Apart from the marginal and short term construction benefits to …

Comment on Central Petroleum west of Alice: No plans for fracking by Trevor Shiell.

Apart from the marginal and short term construction benefits to the NT there is nothing to gain. I have seen photographs of a solitary farm house in the US surrounded by dozens of abandoned drilling rigs when the gas ran out.
The farm was of necessity abandoned also.
Some might remember the Rex Connor plan of the 70s, linking the whole of Australia with a series of pipelines to supply the Eastern market with gas from WA.
It has escaped the notice of most of the commentators that when the Santos share of Central was sold to Mac Bank it was probably because the shortest distance from the NW shelf to the gas inter-connector was and still is via Brewer rather than Moomba.
Our route is some 300 km shorter, and gives Mac Bank access to the Eastern market at Minimum cost via the new pipeline, and thus tightening their hold on what may well turn out to be a captive market.
They also made moves to collar the export market via Melbourne, and with advances(?) in technology in gasifying coal, CPT is sitting on 600 million tonnes of coal under the Pedirka Basin.
This was the target of Clive Palmer’s interest several years ago but was fortunately rejected.
As a shareholder I was at the meeting in Perth when this took place.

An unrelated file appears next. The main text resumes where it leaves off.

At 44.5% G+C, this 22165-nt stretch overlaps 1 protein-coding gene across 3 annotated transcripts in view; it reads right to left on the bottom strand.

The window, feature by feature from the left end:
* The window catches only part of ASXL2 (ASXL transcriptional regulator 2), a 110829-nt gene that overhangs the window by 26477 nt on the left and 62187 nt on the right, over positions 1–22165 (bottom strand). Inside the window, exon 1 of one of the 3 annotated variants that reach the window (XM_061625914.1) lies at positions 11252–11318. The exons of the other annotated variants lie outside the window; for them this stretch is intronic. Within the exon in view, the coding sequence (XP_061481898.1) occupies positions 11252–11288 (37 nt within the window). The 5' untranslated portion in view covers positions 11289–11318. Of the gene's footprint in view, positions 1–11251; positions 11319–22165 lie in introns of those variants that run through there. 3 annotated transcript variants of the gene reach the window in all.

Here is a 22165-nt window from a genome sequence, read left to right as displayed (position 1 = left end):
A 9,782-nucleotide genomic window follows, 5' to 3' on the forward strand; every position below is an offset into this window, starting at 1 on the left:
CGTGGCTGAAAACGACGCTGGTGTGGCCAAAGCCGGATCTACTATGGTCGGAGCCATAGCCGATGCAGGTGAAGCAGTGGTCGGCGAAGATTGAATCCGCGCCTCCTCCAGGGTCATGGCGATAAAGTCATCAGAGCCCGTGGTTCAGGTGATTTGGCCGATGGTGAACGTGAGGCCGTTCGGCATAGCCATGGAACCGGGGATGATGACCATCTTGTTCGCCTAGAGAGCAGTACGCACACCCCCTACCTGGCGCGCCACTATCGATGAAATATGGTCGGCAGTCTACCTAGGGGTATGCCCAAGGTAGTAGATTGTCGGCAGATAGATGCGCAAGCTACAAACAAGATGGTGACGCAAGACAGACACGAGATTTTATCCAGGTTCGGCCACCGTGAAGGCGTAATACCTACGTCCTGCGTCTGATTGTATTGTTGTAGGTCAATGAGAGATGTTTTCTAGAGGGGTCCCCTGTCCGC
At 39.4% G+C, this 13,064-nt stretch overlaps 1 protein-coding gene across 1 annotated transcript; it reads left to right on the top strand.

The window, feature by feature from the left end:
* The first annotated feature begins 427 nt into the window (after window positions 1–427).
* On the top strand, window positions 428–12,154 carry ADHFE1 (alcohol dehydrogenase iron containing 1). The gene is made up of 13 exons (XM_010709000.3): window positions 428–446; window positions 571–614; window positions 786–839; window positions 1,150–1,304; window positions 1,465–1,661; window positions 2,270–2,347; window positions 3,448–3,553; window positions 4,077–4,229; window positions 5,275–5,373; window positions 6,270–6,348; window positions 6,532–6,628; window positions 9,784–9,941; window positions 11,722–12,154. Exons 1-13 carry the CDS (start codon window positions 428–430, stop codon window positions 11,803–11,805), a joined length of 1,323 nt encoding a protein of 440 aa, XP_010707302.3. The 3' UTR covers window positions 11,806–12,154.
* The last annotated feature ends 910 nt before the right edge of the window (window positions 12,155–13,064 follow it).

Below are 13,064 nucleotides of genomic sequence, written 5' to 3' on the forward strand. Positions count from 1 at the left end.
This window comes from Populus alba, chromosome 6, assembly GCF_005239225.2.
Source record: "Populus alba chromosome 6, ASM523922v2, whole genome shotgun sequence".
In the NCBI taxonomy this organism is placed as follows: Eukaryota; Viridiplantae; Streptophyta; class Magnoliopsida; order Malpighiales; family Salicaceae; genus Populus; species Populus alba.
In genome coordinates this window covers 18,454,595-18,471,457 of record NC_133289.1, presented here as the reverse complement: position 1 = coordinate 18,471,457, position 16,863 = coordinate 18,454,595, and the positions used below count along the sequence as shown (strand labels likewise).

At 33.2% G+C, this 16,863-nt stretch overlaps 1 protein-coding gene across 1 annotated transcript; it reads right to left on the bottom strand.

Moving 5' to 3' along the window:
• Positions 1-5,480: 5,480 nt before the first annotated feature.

The fracking is a small player in the bigger energy issue but a bad move by Government. It and Territorians would be far better off buying shares in Mac Bank. It is not referred to as “the millionaire’s factory” for nothing.

Recent Comments by Trevor Shiell

Deputy Mayor Paterson: Don’t stop now!
I sat at the “Welcome to Alice” rock for 35 minutes today waiting for a plane. In that time 28 cars pulled in there and forty plus people were photographed sitting on that rock.
Surely this is the target market that is being overlooked.
Yes, we do need a presence in the Mall, but has anyone ever talked to these people on what their expectations are?
Re the airport land, there could have been a high technology industrial park there 40 years ago, based on our unique sunlight, licencing and exporting all the things that are unique here, but nothing happened.
Nor are the minds open to this type of industry in planning decisions.
As examples, our own spinifex is being planted commercially in the Ord because it contains micro fibres that add strength to latex.
All the development has been done interstate while we were asleep, apart for a great effort at Curtain Springs.
There are thousands of bush tomato being grown in the district to meet a growing demand, but who knows and where can potential investors see them?
With the mad rush into medicinal cannabis how can we benefit?
I have had two expressions of interest in purchasing my rural block because of its proximity to the airport – both from tourism related companies who find it both expensive and inconvenient to use industrial land in town.
Surely the airport could offer the tour bus industry development land close to the source of their client base and income to the mutual benefit of both parties.
That surely would be a better deal than a prison.
The great walks on the south side of the ranges is also grossly underutilised.
Eco walks business is becoming a major industry and visitor attraction interstate but ignored here. Instead we had a proposed industrial envelopment at Arumbera on a particularly interesting and unique piece of ecology, while three major interstate highways, a rail terminal, and an airport with international status lie a few kilometres away.
Surely this is the basis of a huge transport hub and associated industry. The shortsighted view of planning is astounding.